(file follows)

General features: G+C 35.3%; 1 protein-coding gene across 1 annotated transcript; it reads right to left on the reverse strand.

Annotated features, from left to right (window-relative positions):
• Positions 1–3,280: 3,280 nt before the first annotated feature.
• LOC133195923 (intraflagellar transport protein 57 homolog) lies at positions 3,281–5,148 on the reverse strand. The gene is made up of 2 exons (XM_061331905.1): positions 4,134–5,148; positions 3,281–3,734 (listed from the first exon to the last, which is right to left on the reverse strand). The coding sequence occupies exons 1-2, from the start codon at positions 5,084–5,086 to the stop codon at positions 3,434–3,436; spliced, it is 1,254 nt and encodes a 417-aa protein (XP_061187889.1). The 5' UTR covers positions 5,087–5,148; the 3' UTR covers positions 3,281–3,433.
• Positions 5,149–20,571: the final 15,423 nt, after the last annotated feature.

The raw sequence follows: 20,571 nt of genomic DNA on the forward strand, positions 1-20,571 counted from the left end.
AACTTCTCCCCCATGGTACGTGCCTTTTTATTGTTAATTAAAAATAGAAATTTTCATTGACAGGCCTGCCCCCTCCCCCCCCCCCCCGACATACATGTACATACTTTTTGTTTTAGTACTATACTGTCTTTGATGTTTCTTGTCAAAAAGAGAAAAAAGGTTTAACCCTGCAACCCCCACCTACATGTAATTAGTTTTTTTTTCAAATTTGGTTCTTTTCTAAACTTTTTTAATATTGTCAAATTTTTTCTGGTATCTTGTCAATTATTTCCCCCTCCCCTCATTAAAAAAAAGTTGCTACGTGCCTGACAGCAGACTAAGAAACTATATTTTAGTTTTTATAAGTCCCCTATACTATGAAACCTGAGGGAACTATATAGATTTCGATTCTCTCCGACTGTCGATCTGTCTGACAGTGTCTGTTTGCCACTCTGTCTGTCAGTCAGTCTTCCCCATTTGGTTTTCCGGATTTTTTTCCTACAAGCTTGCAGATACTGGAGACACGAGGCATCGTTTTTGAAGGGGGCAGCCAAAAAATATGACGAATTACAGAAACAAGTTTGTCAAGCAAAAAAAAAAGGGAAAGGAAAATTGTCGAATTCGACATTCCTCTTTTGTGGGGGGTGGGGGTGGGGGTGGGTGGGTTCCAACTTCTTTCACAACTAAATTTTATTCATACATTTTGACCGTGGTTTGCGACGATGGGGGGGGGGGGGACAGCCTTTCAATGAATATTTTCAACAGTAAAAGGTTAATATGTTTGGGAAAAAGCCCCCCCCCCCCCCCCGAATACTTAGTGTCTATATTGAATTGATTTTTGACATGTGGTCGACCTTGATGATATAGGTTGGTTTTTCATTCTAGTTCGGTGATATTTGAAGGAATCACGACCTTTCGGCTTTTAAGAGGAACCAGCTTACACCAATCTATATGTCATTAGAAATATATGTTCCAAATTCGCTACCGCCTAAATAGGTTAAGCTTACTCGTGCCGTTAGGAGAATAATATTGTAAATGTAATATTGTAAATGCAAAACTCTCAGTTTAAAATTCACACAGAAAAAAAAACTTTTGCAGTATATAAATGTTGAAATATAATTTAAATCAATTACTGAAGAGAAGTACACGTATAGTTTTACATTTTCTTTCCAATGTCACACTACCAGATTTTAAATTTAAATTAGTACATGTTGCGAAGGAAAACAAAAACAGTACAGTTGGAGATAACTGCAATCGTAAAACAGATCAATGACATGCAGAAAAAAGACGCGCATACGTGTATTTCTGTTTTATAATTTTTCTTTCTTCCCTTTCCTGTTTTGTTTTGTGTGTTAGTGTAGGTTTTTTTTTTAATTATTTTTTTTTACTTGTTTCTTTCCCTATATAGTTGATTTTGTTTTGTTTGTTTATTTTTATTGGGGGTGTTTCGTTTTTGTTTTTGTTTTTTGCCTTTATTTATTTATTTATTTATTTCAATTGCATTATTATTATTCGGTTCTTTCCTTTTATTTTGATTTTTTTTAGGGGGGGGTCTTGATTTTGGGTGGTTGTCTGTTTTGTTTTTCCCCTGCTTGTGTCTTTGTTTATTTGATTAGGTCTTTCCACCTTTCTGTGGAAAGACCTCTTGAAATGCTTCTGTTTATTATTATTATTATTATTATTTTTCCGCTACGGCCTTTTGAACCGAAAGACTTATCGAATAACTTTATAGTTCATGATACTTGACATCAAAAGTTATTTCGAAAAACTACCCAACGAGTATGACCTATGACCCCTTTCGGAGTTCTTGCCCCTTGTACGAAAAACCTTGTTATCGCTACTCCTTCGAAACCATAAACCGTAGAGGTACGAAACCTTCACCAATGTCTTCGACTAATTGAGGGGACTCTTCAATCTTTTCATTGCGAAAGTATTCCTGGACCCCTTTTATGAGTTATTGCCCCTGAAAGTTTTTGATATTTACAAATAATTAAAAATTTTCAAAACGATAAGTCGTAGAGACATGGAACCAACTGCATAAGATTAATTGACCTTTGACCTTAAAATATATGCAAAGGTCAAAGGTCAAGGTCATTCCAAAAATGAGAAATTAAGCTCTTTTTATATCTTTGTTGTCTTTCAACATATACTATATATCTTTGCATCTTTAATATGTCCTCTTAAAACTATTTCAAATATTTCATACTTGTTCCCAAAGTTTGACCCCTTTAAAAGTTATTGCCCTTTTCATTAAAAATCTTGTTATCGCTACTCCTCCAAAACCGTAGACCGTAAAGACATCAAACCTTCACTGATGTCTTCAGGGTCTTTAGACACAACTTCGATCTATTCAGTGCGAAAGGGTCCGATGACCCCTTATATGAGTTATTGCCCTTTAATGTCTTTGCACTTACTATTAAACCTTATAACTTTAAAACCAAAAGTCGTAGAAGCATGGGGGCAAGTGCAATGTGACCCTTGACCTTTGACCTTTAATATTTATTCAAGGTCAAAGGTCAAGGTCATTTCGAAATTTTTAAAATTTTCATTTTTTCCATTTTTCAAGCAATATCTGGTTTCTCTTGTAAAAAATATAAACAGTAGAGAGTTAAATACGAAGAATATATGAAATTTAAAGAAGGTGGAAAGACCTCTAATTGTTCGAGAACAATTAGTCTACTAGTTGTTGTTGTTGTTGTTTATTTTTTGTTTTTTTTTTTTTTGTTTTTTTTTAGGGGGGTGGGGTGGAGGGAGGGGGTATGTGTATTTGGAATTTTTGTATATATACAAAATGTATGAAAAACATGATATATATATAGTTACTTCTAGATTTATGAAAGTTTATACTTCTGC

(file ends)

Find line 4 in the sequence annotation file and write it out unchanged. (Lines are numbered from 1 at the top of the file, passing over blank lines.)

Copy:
• LOC133195923 (intraflagellar transport protein 57 homolog) lies at positions 3,281–5,148 on the reverse strand. The gene is made up of 2 exons (XM_061331905.1): positions 4,134–5,148; positions 3,281–3,734 (listed from the first exon to the last, which is right to left on the reverse strand). The coding sequence occupies exons 1-2, from the start codon at positions 5,084–5,086 to the stop codon at positions 3,434–3,436; spliced, it is 1,254 nt and encodes a 417-aa protein (XP_061187889.1). The 5' UTR covers positions 5,087–5,148; the 3' UTR covers positions 3,281–3,433.